“Emergers, hey? Well I’d hate to see what these guys emerge into,” I said as I showed him the bright yellow fluffy thing that they were hitting. Ryan just shook his head in disgust. “I should have known,” he said.

I’ll never out fish the man; after all he has the trophies and reputation to back up his theories, but I like to do it my way. I firmly believe that confidence is just about as important as having an honorary degree in entomology and my confidence (and 50 years of experience with this particular fly) usually gets me a fish or two.

As the day progressed everyone but Nancy managed a few more fish. This was only fitting, because on the last two outings Nancy had out fished everyone...both in numbers and in size. Everyone is entitled to an off day. She did however manage to land a nice rock. How she was able to hook and bring to net that nearly round and featureless chunk is unknown. But it made her day! Such is the way of fishing with our wounded warriors. It’s not the fish (but they do help), it’s just getting out there with your fellows and enjoying the quite...the solitude...the beauty. It soothes.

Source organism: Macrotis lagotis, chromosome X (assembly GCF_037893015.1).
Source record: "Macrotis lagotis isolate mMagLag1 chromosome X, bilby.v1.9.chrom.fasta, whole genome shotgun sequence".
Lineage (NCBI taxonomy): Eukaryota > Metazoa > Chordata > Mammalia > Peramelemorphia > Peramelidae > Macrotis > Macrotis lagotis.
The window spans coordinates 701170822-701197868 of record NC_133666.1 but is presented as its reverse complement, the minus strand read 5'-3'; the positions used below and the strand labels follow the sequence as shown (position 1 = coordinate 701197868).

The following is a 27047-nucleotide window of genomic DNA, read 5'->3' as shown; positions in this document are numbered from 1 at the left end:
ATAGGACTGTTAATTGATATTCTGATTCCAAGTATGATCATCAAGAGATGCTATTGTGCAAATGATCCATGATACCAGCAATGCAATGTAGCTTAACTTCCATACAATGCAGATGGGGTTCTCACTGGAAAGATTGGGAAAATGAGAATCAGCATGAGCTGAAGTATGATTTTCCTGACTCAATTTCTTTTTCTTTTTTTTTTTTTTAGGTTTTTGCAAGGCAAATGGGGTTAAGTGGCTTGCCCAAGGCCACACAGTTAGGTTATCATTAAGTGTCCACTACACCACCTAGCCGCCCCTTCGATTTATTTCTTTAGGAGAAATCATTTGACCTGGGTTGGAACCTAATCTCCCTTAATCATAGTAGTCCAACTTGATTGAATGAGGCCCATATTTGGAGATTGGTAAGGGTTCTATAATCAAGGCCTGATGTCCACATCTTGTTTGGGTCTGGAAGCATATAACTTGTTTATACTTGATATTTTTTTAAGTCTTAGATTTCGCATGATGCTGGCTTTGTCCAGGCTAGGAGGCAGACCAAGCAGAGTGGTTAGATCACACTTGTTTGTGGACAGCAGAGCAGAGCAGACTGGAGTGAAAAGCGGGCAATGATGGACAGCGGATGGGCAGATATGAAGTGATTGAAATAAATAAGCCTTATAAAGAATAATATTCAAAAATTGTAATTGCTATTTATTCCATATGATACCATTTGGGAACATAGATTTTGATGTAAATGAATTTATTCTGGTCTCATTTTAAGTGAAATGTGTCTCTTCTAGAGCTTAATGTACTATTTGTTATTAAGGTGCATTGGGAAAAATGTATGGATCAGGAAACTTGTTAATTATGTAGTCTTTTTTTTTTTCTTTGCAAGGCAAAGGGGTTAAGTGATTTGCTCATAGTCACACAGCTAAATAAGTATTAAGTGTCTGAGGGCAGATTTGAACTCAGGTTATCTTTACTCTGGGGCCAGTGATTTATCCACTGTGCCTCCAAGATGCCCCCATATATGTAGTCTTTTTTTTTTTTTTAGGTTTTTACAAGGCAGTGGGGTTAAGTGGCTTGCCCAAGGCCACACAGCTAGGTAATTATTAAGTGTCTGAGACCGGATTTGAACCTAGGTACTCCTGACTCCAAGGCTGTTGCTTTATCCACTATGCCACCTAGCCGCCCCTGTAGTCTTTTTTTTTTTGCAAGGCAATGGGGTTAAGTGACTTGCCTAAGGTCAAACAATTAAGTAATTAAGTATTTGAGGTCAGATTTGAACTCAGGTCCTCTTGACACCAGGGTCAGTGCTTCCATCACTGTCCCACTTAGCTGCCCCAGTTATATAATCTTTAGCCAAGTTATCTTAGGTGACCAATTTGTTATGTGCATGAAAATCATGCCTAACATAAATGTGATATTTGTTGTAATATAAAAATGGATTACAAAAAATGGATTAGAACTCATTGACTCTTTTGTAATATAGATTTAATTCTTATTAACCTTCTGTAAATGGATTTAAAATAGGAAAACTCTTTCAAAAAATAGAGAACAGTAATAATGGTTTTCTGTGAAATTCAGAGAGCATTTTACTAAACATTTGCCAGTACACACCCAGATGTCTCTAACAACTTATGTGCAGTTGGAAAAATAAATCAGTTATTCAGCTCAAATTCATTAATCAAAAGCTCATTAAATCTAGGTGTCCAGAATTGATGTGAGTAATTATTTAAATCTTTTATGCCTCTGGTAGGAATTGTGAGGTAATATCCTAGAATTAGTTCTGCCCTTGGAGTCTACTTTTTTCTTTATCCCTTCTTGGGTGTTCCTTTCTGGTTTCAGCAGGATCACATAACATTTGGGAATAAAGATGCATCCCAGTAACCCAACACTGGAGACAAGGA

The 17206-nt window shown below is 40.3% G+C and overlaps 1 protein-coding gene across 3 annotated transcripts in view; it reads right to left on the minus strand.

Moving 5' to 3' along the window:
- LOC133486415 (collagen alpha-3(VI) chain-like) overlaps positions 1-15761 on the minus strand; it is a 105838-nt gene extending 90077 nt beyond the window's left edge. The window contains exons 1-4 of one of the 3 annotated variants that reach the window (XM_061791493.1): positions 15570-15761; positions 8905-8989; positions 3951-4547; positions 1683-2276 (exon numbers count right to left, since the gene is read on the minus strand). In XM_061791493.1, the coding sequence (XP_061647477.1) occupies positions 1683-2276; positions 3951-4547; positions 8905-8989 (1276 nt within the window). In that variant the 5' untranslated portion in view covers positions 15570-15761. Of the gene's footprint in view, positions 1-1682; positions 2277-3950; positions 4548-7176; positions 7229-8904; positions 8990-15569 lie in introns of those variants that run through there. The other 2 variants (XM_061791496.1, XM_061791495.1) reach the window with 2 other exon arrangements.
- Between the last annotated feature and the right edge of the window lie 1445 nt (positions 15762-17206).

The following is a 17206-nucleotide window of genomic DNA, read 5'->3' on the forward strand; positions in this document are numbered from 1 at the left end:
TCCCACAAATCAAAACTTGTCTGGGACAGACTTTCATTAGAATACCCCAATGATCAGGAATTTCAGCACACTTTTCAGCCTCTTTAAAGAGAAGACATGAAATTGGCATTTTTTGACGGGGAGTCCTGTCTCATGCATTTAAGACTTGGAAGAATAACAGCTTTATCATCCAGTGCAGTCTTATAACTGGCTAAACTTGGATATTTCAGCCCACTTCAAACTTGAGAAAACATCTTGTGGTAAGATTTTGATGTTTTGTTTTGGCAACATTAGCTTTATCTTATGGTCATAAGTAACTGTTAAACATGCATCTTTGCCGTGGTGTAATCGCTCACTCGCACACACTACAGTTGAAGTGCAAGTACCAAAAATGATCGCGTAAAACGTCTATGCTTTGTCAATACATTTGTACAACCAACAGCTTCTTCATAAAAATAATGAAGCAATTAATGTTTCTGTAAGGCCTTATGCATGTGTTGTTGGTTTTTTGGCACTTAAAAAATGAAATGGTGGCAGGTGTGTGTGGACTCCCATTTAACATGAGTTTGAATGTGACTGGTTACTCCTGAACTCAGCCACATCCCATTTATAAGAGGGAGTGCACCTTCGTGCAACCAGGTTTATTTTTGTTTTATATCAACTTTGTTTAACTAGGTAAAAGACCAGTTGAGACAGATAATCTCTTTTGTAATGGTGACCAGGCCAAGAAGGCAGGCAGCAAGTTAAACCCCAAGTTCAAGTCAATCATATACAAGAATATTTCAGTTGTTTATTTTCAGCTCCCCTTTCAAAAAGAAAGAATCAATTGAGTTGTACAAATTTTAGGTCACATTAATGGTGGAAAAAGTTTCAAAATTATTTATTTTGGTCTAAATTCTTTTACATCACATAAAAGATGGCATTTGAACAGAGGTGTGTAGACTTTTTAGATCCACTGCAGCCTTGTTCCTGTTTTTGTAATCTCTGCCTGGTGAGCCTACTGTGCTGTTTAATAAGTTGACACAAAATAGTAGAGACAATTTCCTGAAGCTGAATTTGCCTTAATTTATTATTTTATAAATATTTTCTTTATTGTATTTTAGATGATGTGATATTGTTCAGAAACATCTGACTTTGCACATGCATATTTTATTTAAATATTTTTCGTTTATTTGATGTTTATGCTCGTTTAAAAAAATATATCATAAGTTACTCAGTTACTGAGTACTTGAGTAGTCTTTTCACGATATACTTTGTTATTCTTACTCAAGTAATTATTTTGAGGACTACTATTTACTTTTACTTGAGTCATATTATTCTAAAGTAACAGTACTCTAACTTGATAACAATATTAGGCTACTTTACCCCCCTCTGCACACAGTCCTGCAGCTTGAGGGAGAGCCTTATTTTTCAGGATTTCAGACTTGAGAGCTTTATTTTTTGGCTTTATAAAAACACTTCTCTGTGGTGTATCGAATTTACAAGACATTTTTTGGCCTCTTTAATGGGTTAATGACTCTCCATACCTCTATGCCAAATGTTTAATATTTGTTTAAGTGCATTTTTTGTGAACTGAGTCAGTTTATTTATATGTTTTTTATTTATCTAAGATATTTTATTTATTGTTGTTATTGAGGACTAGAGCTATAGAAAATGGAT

I beat Shirley home. As I was relaxing on the couch the phone rang. “Open the garage door and help me get these groceries in.” As I was opening the tailgate to secure the vittles she asked, “Did you catch any fish?”
“Sure did.” I replied.
“Did they get cold?”
“Not at all, those fish are used to the cold water.”
“I meant the vets! Shut up and get those bags into the house, smart ass. You’re going to work tomorrow!”

Reality sucks.

Monday, November 15, 2010

Anderson's Bird of Prey

Beginning today I will be posting and offering for sale, the fly illustrations that I did for Beau Beasley’s soon to be released book, Fly Fishing the Mid Atlantic.  Each fly print will be 8 X 10 and printed on 100# Bristol Archival Paper, and will sell for $20 with FREE shipping.
Starting in alphabetical order, this first one is Anderson’s Bird of Prey.  A popular caddis pupa/emerger pattern, the Bird of Prey was designed by Rick Anderson.   Your local fly shop probably has a few on hand, but they’ll be a lot smaller than this one – and they won’t be ready for framing.
(That border you see around the fly is there only to show how it will look when matted.)